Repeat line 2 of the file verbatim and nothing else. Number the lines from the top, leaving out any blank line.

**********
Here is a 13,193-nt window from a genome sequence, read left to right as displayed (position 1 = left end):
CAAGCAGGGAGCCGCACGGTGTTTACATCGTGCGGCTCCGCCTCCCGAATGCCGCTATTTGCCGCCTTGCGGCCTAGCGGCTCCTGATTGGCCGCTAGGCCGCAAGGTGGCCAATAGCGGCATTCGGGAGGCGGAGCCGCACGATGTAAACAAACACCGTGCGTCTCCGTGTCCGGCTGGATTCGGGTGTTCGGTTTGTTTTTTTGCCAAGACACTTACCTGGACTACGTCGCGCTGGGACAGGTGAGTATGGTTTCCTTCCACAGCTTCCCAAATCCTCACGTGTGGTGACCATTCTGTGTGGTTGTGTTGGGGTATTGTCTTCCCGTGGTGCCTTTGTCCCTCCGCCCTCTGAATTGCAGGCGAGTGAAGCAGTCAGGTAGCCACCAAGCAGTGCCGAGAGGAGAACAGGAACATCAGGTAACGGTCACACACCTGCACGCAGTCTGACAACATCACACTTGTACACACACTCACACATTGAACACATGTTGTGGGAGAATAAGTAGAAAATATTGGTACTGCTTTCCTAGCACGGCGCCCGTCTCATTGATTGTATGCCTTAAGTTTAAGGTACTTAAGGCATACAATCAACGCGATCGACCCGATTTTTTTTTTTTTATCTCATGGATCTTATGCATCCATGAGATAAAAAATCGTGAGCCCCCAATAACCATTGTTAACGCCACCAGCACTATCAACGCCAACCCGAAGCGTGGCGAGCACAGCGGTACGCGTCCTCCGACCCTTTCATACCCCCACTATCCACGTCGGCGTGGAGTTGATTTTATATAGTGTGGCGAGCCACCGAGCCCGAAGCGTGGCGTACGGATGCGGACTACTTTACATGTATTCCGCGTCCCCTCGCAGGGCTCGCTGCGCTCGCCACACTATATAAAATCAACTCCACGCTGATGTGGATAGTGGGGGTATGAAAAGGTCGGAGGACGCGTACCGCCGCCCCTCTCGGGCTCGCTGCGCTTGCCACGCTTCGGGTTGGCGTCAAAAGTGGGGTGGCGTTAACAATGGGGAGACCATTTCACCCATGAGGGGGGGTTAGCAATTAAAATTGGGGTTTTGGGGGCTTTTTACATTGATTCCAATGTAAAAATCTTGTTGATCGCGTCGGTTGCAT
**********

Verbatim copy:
CAAGCAGGGAGCCGCACGGTGTTTACATCGTGCGGCTCCGCCTCCCGAATGCCGCTATTTGCCGCCTTGCGGCCTAGCGGCTCCTGATTGGCCGCTAGGCCGCAAGGTGGCCAATAGCGGCATTCGGGAGGCGGAGCCGCACGATGTAAACAAACACCGTGCGTCTCCGTGTCCGGCTGGATTCGGGTGTTCGGTTTGTTTTTTTGCCAAGACACTTACCTGGACTACGTCGCGCTGGGACAGGTGAGTATGGTTTCCTTCCACAGCTTCCCAAATCCTCACGTGTGGTGACCATTCTGTGTGGTTGTGTTGGGGTATTGTCTTCCCGTGGTGCCTTTGTCCCTCCGCCCTCTGAATTGCAGGCGAGTGAAGCAGTCAGGTAGCCACCAAGCAGTGCCGAGAGGAGAACAGGAACATCAGGTAACGGTCACACACCTGCACGCAGTCTGACAACATCACACTTGTACACACACTCACACATTGAACACATGTTGTGGGAGAATAAGTAGAAAATATTGGTACTGCTTTCCTAGCACGGCGCCCGTCTCATTGATTGTATGCCTTAAGTTTAAGGTACTTAAGGCATACAATCAACGCGATCGACCCGATTTTTTTTTTTTTATCTCATGGATCTTATGCATCCATGAGATAAAAAATCGTGAGCCCCCAATAACCATTGTTAACGCCACCAGCACTATCAACGCCAACCCGAAGCGTGGCGAGCACAGCGGTACGCGTCCTCCGACCCTTTCATACCCCCACTATCCACGTCGGCGTGGAGTTGATTTTATATAGTGTGGCGAGCCACCGAGCCCGAAGCGTGGCGTACGGATGCGGACTACTTTACATGTATTCCGCGTCCCCTCGCAGGGCTCGCTGCGCTCGCCACACTATATAAAATCAACTCCACGCTGATGTGGATAGTGGGGGTATGAAAAGGTCGGAGGACGCGTACCGCCGCCCCTCTCGGGCTCGCTGCGCTTGCCACGCTTCGGGTTGGCGTCAAAAGTGGGGTGGCGTTAACAATGGGGAGACCATTTCACCCATGAGGGGGGGTTAGCAATTAAAATTGGGGTTTTGGGGGCTTTTTACATTGATTCCAATGTAAAAATCTTGTTGATCGCGTCGGTTGCAT